October 10, 2018

One of Oldest Coal Companies in U.S. Files for Bankruptcy

Amid declining demand for the coal, Colorado-based Westmoreland Coal Co. filed for Chapter 11 protection as part of a restructuring agreement. Company leadership said in a statement that operations won't be interrupted and there are no expected staff reductions.

Germany's Merkel Backs EU Climate Deal Over Car Lobby’s Protest

German Chancellor Angela Merkel said on Wednesday that an agreement among EU nations to seek a 35 percent cut in car emissions by 2030 was acceptable. Torn between reducing pollution and preserving industry competitiveness, EU environment ministers reached a compromise over what 2030 carbon dioxide limits to impose on Europe's powerful carmakers.

Now Near 100 Million Barrels Per Day, When Will Oil Demand Peak?

Sometime in the next few weeks, global oil consumption will reach 100 million barrels per day—more than twice what it was 50 years ago—and it shows no immediate sign of falling. Despite overwhelming evidence of carbon-fueled climate change, oil demand is still rising by up to 1.5 percent a year.

Denmark Discusses Labeling Food for Climate Impact

The Danish government has began discussing proposals to require labels on food products that would rate their impact on the environment and climate, CNN reports. The move has the support of the Danish Agriculture and Food Council, a key industry group.

October 9, 2018

Exxon Gives $1 Million to Group Promoting Carbon Tax-and-Dividend Plan

Exxon is giving $1 million to a carbon-tax-supporting group that includes Republican former Treasury Secretary James Baker III and former Secretary of State George Shultz. While the amount may not seem significant for such a large company, the Washington Post points out that Exxon is the most powerful member of the American Petroleum Institute, which has opposed carbon taxes.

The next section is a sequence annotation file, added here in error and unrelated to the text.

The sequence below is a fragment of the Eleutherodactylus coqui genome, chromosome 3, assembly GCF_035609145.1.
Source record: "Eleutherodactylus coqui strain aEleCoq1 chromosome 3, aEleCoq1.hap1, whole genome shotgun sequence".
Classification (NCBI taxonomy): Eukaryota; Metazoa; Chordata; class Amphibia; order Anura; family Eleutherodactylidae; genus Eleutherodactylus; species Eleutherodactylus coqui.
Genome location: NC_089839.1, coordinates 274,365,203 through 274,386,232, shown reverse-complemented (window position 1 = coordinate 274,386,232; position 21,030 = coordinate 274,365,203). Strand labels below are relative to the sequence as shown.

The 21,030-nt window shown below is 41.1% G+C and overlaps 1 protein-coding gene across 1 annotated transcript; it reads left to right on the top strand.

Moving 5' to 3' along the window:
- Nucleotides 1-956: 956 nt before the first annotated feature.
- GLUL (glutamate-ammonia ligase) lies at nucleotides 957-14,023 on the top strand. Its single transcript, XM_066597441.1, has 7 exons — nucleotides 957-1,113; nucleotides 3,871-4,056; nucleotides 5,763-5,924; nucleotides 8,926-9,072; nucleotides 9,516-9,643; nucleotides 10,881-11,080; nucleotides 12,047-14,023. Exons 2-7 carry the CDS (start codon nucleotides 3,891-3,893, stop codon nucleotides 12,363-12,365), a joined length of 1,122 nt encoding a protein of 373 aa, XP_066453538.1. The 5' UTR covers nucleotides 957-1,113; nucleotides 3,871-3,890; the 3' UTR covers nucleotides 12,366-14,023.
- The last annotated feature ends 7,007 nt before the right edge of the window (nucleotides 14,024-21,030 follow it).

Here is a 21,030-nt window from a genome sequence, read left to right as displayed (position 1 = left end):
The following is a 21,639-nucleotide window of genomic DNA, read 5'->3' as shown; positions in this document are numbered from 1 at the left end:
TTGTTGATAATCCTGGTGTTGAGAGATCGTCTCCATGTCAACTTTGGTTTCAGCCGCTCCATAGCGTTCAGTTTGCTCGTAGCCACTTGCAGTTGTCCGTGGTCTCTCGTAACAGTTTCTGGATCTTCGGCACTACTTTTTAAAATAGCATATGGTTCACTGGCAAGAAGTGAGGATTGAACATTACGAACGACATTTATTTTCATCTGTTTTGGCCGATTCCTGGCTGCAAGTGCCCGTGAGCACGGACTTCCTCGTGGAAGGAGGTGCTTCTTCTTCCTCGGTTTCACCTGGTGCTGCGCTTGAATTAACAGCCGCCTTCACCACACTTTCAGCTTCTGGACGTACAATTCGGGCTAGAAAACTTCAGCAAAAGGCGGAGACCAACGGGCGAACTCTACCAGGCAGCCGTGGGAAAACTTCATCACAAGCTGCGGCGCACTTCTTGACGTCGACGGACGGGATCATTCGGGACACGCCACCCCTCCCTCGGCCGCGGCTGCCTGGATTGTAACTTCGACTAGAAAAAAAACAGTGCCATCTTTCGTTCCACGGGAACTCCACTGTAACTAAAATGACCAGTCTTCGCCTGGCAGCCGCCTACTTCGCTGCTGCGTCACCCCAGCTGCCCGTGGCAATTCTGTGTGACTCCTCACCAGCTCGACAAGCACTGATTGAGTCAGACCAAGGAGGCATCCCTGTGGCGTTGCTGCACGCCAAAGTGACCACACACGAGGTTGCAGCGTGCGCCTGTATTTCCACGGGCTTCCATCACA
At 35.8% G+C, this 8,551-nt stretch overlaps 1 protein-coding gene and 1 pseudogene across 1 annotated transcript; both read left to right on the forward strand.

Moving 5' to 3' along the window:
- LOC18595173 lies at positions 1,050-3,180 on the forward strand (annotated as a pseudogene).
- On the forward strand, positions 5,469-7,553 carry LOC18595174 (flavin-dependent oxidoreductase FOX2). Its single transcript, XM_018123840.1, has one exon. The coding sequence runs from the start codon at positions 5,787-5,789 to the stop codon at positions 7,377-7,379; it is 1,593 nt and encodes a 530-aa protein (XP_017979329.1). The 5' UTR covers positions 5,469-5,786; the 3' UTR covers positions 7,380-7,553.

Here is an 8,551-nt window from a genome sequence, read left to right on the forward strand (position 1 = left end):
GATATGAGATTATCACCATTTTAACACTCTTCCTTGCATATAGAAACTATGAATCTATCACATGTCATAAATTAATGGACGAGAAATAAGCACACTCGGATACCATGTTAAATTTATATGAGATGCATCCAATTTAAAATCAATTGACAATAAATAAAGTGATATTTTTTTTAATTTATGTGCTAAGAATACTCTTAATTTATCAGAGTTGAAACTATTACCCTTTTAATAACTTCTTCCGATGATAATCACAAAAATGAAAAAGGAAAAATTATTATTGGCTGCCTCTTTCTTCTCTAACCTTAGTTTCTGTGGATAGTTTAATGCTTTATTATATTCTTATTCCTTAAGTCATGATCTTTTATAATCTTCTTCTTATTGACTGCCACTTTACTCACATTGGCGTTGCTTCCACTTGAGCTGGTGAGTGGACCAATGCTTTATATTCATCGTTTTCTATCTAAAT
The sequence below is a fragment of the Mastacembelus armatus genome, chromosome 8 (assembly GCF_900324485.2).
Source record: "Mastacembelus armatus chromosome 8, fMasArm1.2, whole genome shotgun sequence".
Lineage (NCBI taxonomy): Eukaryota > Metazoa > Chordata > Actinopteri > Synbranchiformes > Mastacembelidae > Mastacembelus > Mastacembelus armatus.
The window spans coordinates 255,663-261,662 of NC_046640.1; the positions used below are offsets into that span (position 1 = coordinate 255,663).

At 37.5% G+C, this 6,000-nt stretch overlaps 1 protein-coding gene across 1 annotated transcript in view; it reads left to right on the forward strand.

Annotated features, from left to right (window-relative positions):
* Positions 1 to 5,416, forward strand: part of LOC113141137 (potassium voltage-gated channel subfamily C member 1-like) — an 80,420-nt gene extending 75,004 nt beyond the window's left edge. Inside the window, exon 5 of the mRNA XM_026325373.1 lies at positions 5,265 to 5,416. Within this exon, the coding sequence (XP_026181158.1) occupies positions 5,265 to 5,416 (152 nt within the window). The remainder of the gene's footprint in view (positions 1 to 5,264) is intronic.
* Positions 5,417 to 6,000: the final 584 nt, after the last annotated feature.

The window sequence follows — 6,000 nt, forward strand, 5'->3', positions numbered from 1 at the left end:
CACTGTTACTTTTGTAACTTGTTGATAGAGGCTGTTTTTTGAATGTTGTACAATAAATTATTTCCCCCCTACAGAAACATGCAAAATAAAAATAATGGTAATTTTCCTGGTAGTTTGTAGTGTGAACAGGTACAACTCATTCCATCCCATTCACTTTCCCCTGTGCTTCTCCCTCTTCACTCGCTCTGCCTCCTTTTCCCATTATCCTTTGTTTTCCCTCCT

October 5, 2018

Trump Likely to Make Pipeline Push Next Year, Aide Says

Building natural gas pipelines to keep up with an increase in fracking is of special interest to President Trump, Larry Kudlow, the president's top economic adviser, said Thursday. "We need infrastructure, including pipelines," he said. "We need east to west, we need west to east." 

Why the Next Three Months Are Crucial for the Future of the Planet

Governments have two important opportunities coming up to take action on climate change as Arctic sea ice reaches a near-record low and extreme weather disrupts lives around the world. The first is underway now, with the IPCC finalizing a report on the impact 1.5 degrees Celsius of warming will have. In December, the UN meeting on implementing the Paris Agreement begins.  

October 4, 2018

Businesses Push for Greener Buildings Despite Trump Rhetoric

Major developers say environmental considerations in construction are becoming more important to their clients. In 2016, developers spent $406 billion on energy efficiency in construction – about 9 percent of worldwide construction and renovation spending, according to the Global Alliance for Building and Construction.

Canada Won’t Appeal Trans Mountain Pipeline Ruling

Canada has decided not to appeal a court ruling that overturned its approval of the Trans Mountain pipeline expansion. It will instead work with indigenous groups that opposed the plan to find a solution, a top official said. A court ruled that the government, which now owns the pipeline, had failed to adequately consider indigenous groups' concerns about it.

Trump Touts Environmental Deregulation in Philadelphia

In Philadelphia, President Trump touted the controversial environmental regulation rollbacks that his administration has been aggressively pursuing and promised more. "We took regulations off that allow us to do things we would never have been able to do," he told a gathering of the National Electrical Contractors Association.

October 3, 2018

China's Drought Losses Predicted to Soar as Planet Warms

Economic losses caused by drought in China will rocket to tens of billions of dollars per year if global warming breaches the limits agreed to in the Paris climate agreement, an international team of researchers has concluded. A global temperature increase of 2°C could see China's drought losses jump to about $84 billion each year, they predict.

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